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Top-5 power hitters of the 2010’s

Nelson Cruz

NEW YORK, NEW YORK - OCTOBER 04: (NEW YORK DAILIES OUT) Nelson Cruz #23 of the Minnesota Twins follows through on a third inning home run against the New York Yankees in game one of the American League Division Series at Yankee Stadium on October 04, 2019 in New York City. The Yankees defeated the Twins 10-4. (Photo by Jim McIsaac/Getty Images)

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We have already discussed the five best defensive players and the five best base runners of the past decade. Now it’s time for us to jump into the top-five power hitters of the 2010’s.

5. 1B/3B/DH Miguel Cabrera, Tigers

Cabrera started off this decade about as well as anyone could have possibly imagined. He finished second in AL MVP Award balloting in 2010 and fifth in ’11 before taking home the hardware in 2012. He won another MVP Award in 2013 as he won the Triple Crown, becoming the first player to do that since Carl Yastrzemski in 1967. Due to age and injuries, Cabrera waned as the decade went on. Despite that, Cabrera still ranks among the best power hitters of the past 10 years. Since 2010, Cabrera mashed 268 home runs, the eighth-most in that span of time. He registered a .544 slugging percentage, the fifth-highest mark among players with at least 3,000 plate appearances between 2010-19. If Cabrera can stay healthy, he has a chance to reach 500 career home runs in 2020, adding another incredible achievement to a Hall of Fame resume.

4. Mike Trout, Angels

Trout makes another top-five list. Shocker. Trout, who does everything well, sent 285 baseballs over fences since 2010, tied with José Bautista for the fifth-highest total. He’s only five behind teammate and future first-ballot Hall of Famer Albert Pujols, and Trout didn’t even play in 2010 and hardly played in ’11. Since 2010, Trout’s .581 slugging percentage is tops among players with 3,000 PA in that time span. His .276 isolated power (slugging percentage minus batting average) is second-best behind Giancarlo Stanton (.279).

3. OF Giancarlo Stanton, Marlins/Yankees

Oh, what could have been. Stanton missed considerable time throughout the last decade due to injury, playing in 1,162 of a possible 1,620 games. Nevertheless, Stanton still ripped 308 homers, the third-highest total of the past decade. Though he only once crossed the 40-homer threshold, he made that one time count, mashing 59 taters in 2017 with the Marlins. It’s by far the highest single-season total of the 2010’s, five ahead of the 54 Bautista hit in 2010. Stanton also ranked third with a .547 slugging percentage and first with a .279 ISO. Stanton recently turned 30 years old, so he still has some time to crush some more homers. The 500 home run club is within reach if he is able to stay somewhat healthy.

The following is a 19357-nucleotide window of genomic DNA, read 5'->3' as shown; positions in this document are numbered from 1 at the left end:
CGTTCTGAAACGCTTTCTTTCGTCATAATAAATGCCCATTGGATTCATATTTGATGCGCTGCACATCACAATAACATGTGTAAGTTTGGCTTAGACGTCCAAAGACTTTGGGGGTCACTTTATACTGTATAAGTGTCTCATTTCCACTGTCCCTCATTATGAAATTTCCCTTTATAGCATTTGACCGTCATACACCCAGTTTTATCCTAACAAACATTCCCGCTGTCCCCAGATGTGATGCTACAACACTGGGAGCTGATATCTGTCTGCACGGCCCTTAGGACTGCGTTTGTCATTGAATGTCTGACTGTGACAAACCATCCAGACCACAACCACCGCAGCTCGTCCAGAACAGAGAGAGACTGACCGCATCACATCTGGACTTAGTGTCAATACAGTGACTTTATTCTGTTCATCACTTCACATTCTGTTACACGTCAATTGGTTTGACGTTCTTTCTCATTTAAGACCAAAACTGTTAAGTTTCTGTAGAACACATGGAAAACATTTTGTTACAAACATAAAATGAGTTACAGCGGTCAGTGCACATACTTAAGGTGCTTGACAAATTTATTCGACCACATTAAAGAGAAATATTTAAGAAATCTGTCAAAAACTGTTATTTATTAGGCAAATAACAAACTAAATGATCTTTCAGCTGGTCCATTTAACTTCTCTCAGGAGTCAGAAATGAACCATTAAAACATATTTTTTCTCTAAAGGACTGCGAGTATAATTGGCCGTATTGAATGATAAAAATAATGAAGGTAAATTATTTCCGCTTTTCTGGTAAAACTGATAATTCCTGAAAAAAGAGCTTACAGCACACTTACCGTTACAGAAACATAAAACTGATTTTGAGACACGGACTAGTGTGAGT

2. 3B/DH Edwin Encarnación, Blue Jays/Indians/Mariners/Yankees

Encarnación has hit 30 or more home runs in eight consecutive seasons dating back to 2012. In baseball history, only 35 other players have accomplished that feat. In the 2010-19 era, the only other players even close are Trout and Nelson Cruz at six consecutive seasons. By that measure alone, we could put Encarnación first on this list. He is also one of 12 players with two 40-homer seasons in the past decade. His .255 ISO is fifth-best as well. His 335 home runs, however, rank second only behind Cruz. That’s a lot of times he “walked the parrot.”

1. DH Nelson Cruz, Rangers/Orioles/Mariners/Twins

As mentioned, Cruz registered not one, not two, but four 40-homer seasons this past decade, easily the most of any player. He was actually one off from a fifth, finishing with 39 dingers in 2017. Despite spending time with so many teams, Cruz has consistently been baseball’s best power hitter. He just reached 400 career homers, 346 of which were hit since 2010, the most in that span of time. His .256 ISO since 2010 ranks fourth behind only Stanton, Trout, and David Ortiz. As we have seen a softening on DHs when it comes to the Hall of Fame, Cruz could merit consideration when his career is over.

Honorable mention: José Bautista, Albert Pujols, David Ortiz, Jay Bruce, Chris Davis, Bryce Harper.

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